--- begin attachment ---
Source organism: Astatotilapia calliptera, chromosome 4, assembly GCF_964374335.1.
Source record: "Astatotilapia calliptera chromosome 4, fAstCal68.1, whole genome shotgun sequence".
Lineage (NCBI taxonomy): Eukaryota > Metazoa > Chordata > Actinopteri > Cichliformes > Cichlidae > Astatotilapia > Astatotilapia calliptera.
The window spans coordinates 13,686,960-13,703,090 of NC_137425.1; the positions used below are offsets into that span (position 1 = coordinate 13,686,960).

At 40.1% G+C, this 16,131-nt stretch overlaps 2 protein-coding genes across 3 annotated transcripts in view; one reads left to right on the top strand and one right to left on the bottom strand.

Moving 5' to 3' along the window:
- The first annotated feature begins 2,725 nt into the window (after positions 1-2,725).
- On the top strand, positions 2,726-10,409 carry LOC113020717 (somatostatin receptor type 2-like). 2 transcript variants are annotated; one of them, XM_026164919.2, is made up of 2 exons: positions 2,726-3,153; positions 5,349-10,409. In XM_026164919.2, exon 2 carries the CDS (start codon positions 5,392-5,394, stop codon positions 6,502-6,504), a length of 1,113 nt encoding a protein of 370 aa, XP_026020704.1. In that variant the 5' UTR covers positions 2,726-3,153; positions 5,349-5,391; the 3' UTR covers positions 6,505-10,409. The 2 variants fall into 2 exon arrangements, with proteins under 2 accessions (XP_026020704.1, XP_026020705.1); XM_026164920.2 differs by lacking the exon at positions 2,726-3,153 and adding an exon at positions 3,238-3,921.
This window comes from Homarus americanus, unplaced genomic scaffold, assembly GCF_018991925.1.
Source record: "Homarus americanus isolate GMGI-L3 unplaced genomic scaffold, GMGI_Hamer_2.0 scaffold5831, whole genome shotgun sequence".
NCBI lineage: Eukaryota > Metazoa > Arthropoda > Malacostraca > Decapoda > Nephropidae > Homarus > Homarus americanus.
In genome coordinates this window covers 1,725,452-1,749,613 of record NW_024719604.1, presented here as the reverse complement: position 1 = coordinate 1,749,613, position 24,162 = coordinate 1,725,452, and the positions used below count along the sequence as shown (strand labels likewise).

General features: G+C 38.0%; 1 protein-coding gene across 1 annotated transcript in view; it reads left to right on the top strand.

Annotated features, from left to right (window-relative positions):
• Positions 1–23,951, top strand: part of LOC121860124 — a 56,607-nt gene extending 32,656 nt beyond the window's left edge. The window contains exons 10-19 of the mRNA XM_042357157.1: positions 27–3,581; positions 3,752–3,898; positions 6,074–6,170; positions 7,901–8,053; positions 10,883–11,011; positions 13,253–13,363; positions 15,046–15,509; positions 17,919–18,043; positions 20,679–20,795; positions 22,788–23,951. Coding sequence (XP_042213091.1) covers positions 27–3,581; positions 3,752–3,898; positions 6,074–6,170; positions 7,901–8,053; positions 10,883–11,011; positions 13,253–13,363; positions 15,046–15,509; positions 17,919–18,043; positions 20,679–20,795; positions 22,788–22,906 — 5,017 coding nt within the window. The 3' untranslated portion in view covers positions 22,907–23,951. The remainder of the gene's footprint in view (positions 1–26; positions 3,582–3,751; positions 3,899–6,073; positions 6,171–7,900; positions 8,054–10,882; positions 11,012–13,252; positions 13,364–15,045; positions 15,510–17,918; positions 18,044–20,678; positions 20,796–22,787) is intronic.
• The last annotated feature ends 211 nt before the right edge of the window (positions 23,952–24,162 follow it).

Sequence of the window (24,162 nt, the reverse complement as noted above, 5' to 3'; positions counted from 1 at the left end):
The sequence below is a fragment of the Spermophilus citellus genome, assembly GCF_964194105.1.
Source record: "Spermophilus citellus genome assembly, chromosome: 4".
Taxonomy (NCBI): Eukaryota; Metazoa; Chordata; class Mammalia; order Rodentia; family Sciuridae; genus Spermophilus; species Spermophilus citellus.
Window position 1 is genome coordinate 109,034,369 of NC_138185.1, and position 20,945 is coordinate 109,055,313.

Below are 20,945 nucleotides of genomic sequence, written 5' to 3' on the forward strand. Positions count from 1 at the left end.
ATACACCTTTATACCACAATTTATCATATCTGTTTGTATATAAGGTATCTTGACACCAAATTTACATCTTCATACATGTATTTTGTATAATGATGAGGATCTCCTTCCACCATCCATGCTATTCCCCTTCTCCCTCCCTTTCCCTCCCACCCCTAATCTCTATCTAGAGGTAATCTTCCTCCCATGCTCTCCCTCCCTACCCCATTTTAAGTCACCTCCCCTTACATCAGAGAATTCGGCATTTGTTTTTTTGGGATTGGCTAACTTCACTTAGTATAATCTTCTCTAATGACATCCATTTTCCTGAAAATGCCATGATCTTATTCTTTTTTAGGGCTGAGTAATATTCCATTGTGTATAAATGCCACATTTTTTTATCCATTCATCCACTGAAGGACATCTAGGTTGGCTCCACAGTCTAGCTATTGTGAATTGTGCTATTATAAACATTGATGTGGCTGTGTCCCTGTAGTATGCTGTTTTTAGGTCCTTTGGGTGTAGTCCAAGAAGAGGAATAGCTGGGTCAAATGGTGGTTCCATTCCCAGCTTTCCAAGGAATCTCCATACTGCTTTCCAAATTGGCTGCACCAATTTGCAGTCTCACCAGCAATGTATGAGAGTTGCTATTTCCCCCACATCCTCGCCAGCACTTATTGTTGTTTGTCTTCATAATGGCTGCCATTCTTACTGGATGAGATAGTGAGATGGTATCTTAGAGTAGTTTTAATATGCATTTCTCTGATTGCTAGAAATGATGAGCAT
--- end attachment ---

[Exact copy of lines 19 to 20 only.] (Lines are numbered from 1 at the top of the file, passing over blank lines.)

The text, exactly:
Source record: "Spermophilus citellus genome assembly, chromosome: 4".
Taxonomy (NCBI): Eukaryota; Metazoa; Chordata; class Mammalia; order Rodentia; family Sciuridae; genus Spermophilus; species Spermophilus citellus.